With the College Football Playoff Megacast over for another year, let’s take a look at some of the Bests and some of the Worsts for the concept. ESPN gave the Film Room a bigger audience by programming it on ESPN2 this year when it was on ESPNU last year. ESPN Voices was streamlined this year with six personalities in a studio rather than people being shuffled in and out last year.

And there was the new Off the Ball feature which allowed fans to focus on matchups away from the ball. There was a lot of potential for this year’s Megacast as ESPN tweaked the concept compared to 2014,

Let’s go over some of the best and some of the worst of the Megacast in 2015 and some suggestions for 2016.


ESPN Film Room
The Film Room on ESPN2 was the best of the Megacast by far. Fronted by ESPN analysts Tom Luginbill and Chris Spielman and analyzed by coaches including Dan Mullen (Miss. St.), Pat Narduzzi (Pittsburgh) and Mike Riley (Nebraska), this was some of the best television of the night. They were on top of plays, weren’t afraid to criticize and gave viewers some insight into coach’s thoughts. The coaches weren’t happy with Ohio State coach Urban Meyer for laying a 40 burger late in the game and did not pull punches.

ESPN Command Center
The Command Center on ESPN Goal Line with the ESPN Radio call of Mike Tirico and Todd Blackledge plus isolated camera feeds, enhanced stats and some cut-ins from the Film Room was very enjoyable.

Sounds of the Game on ESPN Classic which featured the natural sound and no announcers was very good for a stretch. It also had uninterrupted feeds of the bands at halftime.

ESPN Film Room
ESPN Voices. This had to be seen to be believed. There were six ESPN personalities on ESPNU, Michael Wilbon, Mark Schlereth, Julie Foudy, Barry Melrose, Aaron Boone and Jay Bilas. They talked about 1970’s sitcoms to being a grandparent (Schlereth with the line of the night: “You know why grandkids and grandparents get along so well? They have a common enemy: the parents.”). There was eating, silence and did we mention Barry Melrose? This was like your friends hanging around and talking about the game, except it was on TV. We need this for Monday Night Football next year and with beer.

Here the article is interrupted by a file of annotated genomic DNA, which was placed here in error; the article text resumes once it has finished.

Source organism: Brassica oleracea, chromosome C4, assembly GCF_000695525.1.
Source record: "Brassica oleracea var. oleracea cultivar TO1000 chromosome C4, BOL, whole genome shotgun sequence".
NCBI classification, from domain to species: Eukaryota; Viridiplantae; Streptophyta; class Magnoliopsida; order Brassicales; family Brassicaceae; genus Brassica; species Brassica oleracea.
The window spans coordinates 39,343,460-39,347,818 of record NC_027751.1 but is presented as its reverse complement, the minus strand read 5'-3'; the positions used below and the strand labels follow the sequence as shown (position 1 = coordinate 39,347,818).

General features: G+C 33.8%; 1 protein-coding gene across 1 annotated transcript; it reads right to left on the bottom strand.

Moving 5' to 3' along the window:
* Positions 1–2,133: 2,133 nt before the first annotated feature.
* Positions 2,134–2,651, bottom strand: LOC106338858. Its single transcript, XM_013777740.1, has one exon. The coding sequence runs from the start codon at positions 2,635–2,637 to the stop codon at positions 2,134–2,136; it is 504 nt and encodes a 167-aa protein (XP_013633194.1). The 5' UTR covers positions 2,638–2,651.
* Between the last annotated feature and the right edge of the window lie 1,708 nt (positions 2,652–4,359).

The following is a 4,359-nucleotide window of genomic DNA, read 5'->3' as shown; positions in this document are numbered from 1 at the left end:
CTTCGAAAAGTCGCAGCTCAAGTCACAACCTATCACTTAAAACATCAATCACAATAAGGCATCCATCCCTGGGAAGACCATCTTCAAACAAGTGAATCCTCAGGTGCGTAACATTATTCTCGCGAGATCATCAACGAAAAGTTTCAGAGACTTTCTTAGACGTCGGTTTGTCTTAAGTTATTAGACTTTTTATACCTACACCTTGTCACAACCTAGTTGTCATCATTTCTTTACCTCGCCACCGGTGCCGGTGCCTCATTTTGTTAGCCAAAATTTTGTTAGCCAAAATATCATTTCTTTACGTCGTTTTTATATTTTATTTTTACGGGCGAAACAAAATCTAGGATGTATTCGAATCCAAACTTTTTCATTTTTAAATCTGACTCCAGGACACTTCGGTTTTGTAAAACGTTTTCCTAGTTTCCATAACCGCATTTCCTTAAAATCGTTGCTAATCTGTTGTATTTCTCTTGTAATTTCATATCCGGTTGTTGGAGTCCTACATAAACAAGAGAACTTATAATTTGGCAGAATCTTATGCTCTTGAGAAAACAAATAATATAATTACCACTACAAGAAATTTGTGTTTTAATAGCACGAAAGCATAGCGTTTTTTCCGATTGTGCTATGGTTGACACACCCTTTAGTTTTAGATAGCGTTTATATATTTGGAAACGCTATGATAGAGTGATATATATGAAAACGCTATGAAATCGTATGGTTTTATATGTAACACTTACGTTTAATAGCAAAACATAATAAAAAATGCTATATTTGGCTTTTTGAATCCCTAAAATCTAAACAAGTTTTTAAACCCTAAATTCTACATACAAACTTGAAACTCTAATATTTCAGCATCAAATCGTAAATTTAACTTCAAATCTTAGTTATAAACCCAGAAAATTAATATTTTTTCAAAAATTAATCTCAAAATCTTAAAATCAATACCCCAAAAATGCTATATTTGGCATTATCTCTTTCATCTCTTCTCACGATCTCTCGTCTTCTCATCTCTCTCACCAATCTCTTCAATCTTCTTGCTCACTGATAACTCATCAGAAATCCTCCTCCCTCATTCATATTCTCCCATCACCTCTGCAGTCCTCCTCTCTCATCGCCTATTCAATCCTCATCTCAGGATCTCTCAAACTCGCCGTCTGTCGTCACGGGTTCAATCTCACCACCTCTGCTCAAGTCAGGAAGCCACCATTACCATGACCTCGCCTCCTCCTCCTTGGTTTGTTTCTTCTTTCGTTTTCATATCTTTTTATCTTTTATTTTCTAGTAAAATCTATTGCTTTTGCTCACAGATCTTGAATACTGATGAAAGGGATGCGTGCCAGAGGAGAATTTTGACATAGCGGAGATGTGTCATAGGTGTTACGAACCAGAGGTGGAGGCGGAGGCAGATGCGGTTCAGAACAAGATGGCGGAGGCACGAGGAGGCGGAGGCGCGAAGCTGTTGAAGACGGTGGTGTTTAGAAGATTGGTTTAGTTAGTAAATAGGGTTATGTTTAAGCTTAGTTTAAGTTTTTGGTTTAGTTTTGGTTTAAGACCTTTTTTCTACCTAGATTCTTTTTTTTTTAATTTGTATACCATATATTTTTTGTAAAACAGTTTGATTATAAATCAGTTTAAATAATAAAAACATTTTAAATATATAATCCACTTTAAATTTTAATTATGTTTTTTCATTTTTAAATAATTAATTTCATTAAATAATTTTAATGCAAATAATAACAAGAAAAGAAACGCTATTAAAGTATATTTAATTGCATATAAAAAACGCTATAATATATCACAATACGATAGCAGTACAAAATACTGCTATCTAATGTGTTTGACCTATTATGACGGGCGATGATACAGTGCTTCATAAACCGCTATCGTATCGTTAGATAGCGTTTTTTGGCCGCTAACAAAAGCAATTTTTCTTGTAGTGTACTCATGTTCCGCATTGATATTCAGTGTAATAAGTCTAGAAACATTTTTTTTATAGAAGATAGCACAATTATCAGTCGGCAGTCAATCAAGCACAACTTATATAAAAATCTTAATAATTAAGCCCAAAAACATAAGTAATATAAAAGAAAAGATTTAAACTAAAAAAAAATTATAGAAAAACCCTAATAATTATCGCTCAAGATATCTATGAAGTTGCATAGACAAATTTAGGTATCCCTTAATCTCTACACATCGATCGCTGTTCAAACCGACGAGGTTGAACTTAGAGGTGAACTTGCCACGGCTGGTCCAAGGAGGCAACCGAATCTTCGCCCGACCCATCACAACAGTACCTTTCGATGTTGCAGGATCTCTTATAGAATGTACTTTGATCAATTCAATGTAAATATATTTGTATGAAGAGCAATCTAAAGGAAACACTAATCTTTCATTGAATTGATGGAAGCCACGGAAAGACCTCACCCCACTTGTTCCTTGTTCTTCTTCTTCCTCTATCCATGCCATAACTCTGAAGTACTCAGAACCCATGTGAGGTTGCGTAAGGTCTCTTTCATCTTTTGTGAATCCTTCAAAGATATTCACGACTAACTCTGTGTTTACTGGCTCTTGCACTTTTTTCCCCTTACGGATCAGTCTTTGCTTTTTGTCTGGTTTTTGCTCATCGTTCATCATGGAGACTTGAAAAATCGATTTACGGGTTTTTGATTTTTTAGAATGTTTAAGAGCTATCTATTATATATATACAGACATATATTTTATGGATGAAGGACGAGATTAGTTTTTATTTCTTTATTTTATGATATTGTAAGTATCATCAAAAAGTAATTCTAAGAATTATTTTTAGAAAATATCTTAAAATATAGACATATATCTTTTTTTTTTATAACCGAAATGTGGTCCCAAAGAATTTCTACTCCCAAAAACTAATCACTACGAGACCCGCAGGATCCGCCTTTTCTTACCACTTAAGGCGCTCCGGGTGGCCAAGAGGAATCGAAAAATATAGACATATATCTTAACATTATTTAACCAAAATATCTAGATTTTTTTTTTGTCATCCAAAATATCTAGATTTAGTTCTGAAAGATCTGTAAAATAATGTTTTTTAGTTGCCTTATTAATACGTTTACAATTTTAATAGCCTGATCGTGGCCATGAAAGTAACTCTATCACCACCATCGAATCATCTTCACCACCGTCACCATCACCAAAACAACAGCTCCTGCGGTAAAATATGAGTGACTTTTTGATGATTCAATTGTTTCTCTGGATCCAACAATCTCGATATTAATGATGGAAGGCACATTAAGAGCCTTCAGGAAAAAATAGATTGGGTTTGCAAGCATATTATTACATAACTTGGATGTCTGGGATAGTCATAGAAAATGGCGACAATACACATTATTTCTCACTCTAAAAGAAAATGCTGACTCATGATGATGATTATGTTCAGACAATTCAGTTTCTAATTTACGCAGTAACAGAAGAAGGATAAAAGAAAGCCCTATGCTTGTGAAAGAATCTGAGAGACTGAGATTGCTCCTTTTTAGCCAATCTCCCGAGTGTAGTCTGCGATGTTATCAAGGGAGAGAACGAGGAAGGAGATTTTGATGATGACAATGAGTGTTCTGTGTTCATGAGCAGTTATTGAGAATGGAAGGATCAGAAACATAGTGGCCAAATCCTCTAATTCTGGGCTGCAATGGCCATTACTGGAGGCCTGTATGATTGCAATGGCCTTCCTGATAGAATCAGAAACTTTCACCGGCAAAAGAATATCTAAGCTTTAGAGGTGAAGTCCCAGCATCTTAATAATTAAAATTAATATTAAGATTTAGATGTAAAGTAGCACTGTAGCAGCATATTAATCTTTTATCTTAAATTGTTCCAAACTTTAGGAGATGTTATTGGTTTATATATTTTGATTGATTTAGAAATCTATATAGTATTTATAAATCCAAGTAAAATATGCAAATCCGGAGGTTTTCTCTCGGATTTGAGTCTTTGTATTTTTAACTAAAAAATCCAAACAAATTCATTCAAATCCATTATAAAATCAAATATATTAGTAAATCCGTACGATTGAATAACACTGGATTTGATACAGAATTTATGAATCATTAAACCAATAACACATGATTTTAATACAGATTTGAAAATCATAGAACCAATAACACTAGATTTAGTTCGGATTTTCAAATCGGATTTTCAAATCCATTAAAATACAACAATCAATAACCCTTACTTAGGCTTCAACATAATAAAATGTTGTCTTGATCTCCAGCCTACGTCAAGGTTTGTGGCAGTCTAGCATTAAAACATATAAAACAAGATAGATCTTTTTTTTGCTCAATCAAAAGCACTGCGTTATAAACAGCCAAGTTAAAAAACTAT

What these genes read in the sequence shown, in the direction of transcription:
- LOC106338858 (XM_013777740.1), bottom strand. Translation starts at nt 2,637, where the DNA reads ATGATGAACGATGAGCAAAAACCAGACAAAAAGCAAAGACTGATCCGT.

Home Team Radio on ESPN3 gave the home calls from Ohio State and Oregon and it provided a feel for what the broadcasts sounded like in the home markets.


Off the Ball on ESPNews. This had some very good potential, but turned out to be very dull. We switched away very quickly and didn’t go back.

Student Section on ESPN3. Just random shots of the students, mascots and cheerleaders. Didn’t do much for viewers.

Barry Melrose
ESPN Voices. With Barry Melrose channeling his inner Don Cherry, he got the most air time he’s had since the NHL left ESPN. Plus we had shots Aaron Boone eating and holding a football. The director seemed to be focusing on Boone a lot.

LeBron James tweet. In the first hour of the game, ESPN had to put a James tweet on the screen. Why?

Mark May. He wasn’t seen during the Megacast, but we put him here just because we can.

Overall, the Megacast is a very good concept. The Film Room, Sounds of the Game and yes, ESPN Voices were the channels we visited the most. For next year, the Film Room has to return and perhaps Sounds of the Game could move from ESPN Classic to ESPNews. And maybe adding some outside network voices (like Hoda and Kathie Lee or Tina Fey and Amy Poehler!) to ESPN Voices would make for some interesting television.

The Megacast is an idea whose time has come and would be wonderful if used in moderation and on just a handful of big events.

About Ken Fang

Ken has been covering the sports media in earnest at his own site, Fang's Bites since May 2007 and at Awful Announcing since March 2013.

He provides a unique perspective having been an award-winning radio news reporter in Providence and having worked in local television.

Fang celebrates the four Boston Red Sox World Championships in the 21st Century, but continues to be a long-suffering Cleveland Browns fan.

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